GST withholding regime to commence from 1 July 2018
April 6, 2018
Commencing 1 July 2018, purchasers of new homes will have to pay GST directly to the Australian Tax Office (ATO), rather than to the vendor. While not a new tax for developers, the passing of the new legislation shifts the responsibility for paying GST on new residential premises and subdivisions from developers to purchasers.
- The law applies to new residential land and ‘potential residential land’. Generally, new residential land is land which has not previously been sold as residential premises or created through substantial renovation. Potential residential land is land on which no residential premises exist but which can legally be used for residential purposes (for example, newly subdivided land zoned for residential use).
- From 1 July 2018:
- Developers must issue a notice to a purchaser at least 14 days prior to settlement of any residential premises (not just new residential premises) advising how much GST is required to be withheld (if applicable), when it is to be paid and the vendor’s ABN. Notice is not required where the purchaser is registered for GST and acquires the land for a creditable purpose or where the supply is of commercial residential premises. Penalties will apply for failure to issue a notice.
- Purchasers of new residential land and potential residential land will be responsible for withholding and remitting 1/11th of the stated contract purchase price directly to the ATO at settlement. Purchasers may be penalised if they fail to withhold the GST amount and remit it to the ATO.
- Where the margin scheme applies, a reduced withholding rate of 7% applies.
- A developer must report the actual GST amount through its business activity statement (BAS) and will be entitled to a credit for the amount paid to the ATO by the purchaser, and a refund if it exceeds the actual GST liability.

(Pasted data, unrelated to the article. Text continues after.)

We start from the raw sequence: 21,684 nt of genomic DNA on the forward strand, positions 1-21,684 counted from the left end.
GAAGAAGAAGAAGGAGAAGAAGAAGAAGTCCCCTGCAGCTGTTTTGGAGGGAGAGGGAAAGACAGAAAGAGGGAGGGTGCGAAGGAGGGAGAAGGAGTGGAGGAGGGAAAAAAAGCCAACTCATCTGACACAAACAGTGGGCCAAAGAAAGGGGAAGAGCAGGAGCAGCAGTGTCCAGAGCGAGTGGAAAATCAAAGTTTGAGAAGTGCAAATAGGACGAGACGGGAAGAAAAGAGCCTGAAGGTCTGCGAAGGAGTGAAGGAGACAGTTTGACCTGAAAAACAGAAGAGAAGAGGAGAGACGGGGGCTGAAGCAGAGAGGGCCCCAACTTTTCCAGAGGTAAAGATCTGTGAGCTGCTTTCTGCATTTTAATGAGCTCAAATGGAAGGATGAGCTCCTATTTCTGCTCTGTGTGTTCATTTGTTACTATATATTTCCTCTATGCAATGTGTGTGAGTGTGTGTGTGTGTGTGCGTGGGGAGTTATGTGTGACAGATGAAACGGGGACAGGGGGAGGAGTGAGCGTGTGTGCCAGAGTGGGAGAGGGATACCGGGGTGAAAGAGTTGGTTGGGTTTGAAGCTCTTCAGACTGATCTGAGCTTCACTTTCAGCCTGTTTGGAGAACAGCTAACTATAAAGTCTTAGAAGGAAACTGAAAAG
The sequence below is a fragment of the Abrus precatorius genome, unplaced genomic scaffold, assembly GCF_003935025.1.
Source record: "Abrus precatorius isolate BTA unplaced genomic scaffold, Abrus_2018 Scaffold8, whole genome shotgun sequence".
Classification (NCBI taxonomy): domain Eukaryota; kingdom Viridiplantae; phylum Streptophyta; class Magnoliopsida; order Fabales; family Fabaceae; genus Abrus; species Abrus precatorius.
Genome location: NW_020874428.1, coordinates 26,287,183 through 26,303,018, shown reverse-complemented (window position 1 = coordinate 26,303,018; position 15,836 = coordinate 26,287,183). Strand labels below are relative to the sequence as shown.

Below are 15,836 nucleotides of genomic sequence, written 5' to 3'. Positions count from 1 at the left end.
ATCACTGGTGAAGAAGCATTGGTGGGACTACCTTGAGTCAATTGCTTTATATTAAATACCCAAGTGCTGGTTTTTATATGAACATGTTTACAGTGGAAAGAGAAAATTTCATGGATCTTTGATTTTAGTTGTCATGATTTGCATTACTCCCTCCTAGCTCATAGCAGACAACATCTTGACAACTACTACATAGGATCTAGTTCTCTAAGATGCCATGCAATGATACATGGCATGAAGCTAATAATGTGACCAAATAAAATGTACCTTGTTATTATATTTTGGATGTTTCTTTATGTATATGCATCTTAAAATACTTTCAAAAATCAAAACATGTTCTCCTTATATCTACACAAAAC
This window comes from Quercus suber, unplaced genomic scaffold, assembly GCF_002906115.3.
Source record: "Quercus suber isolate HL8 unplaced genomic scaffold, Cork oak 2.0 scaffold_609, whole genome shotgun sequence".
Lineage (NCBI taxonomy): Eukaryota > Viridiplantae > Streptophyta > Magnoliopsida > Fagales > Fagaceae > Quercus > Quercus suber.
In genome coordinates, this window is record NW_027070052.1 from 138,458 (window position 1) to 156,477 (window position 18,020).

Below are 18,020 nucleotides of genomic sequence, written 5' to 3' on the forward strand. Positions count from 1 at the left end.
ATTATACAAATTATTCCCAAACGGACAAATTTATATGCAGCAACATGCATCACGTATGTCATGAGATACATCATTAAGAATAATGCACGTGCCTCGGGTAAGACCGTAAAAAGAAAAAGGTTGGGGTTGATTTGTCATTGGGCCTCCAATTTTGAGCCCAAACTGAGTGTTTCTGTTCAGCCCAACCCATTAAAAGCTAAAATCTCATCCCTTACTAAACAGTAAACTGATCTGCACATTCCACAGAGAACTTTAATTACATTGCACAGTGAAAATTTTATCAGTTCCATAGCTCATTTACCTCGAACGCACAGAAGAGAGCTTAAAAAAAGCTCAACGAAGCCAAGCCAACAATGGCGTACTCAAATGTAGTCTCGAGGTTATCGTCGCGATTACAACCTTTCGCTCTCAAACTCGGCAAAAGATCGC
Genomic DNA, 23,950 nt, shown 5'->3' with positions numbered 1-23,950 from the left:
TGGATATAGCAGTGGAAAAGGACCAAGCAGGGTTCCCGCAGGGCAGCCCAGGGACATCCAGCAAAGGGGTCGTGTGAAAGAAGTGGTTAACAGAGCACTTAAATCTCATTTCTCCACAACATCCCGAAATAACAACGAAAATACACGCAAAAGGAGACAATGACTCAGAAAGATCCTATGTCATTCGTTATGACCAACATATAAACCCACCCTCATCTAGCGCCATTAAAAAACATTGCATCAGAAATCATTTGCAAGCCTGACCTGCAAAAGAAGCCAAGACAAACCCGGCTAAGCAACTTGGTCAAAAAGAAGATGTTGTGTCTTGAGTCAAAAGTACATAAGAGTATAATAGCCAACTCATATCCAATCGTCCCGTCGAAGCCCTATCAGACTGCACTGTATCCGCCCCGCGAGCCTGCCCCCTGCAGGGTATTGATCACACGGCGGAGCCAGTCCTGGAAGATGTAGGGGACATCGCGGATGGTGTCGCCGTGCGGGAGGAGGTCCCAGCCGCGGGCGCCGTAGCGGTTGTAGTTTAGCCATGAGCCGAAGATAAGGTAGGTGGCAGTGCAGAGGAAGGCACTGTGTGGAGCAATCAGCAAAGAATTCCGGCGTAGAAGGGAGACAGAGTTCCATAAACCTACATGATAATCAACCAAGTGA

- If a developer remits quarterly or annually and makes a supply under the margin scheme, refunds for any excess withholding can be made before the BAS is lodged.
- Refunds will be available where a purchaser has withheld and paid the GST to the ATO in error.
Impact of the changes
- The new law is likely to impact a developer’s cash flow as it removes the ability for developers to use the often not insignificant cash from GST collected from sales proceeds for up to three months before their BAS is due.
- Even though transitional relief will apply until 1 July 2020 for contracts signed before 1 July 2018, developers should be mindful that the relief is unlikely to extend to contracts entered into under any put and call arrangements if those contracts come into existence after 1 July 2018.
- Transitional provisions also apply to ‘waterfall’ payment arrangements under property development agreements entered into prior to 1 July 2018, provided certain conditions are satisfied.
Further information / assistance regarding the issues raised in this article is available from the author, Fiona Nelson, Partner or your usual contact at Moray & Agnew.
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